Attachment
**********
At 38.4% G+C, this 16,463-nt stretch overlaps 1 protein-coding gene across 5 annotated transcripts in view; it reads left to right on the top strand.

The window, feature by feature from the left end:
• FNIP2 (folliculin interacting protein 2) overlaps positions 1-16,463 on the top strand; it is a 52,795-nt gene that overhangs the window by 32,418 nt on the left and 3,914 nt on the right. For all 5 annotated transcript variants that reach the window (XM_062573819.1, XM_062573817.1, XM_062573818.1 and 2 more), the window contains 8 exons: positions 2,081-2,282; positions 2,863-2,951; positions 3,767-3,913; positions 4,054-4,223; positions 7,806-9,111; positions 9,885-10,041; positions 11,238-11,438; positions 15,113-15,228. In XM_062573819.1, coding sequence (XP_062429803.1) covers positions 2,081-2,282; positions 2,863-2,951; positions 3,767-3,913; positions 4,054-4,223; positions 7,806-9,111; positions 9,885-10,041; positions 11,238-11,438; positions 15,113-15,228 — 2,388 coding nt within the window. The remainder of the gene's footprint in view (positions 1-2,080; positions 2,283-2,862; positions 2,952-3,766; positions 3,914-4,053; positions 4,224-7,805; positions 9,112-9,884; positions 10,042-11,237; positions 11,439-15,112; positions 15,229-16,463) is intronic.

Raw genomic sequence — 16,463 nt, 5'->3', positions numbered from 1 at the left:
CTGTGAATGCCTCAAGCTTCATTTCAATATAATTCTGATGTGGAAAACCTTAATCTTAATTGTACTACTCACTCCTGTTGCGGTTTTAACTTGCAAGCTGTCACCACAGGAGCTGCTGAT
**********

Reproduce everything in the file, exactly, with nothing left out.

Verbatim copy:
At 38.4% G+C, this 16,463-nt stretch overlaps 1 protein-coding gene across 5 annotated transcripts in view; it reads left to right on the top strand.

The window, feature by feature from the left end:
• FNIP2 (folliculin interacting protein 2) overlaps positions 1-16,463 on the top strand; it is a 52,795-nt gene that overhangs the window by 32,418 nt on the left and 3,914 nt on the right. For all 5 annotated transcript variants that reach the window (XM_062573819.1, XM_062573817.1, XM_062573818.1 and 2 more), the window contains 8 exons: positions 2,081-2,282; positions 2,863-2,951; positions 3,767-3,913; positions 4,054-4,223; positions 7,806-9,111; positions 9,885-10,041; positions 11,238-11,438; positions 15,113-15,228. In XM_062573819.1, coding sequence (XP_062429803.1) covers positions 2,081-2,282; positions 2,863-2,951; positions 3,767-3,913; positions 4,054-4,223; positions 7,806-9,111; positions 9,885-10,041; positions 11,238-11,438; positions 15,113-15,228 — 2,388 coding nt within the window. The remainder of the gene's footprint in view (positions 1-2,080; positions 2,283-2,862; positions 2,952-3,766; positions 3,914-4,053; positions 4,224-7,805; positions 9,112-9,884; positions 10,042-11,237; positions 11,439-15,112; positions 15,229-16,463) is intronic.

Raw genomic sequence — 16,463 nt, 5'->3', positions numbered from 1 at the left:
CTGTGAATGCCTCAAGCTTCATTTCAATATAATTCTGATGTGGAAAACCTTAATCTTAATTGTACTACTCACTCCTGTTGCGGTTTTAACTTGCAAGCTGTCACCACAGGAGCTGCTGAT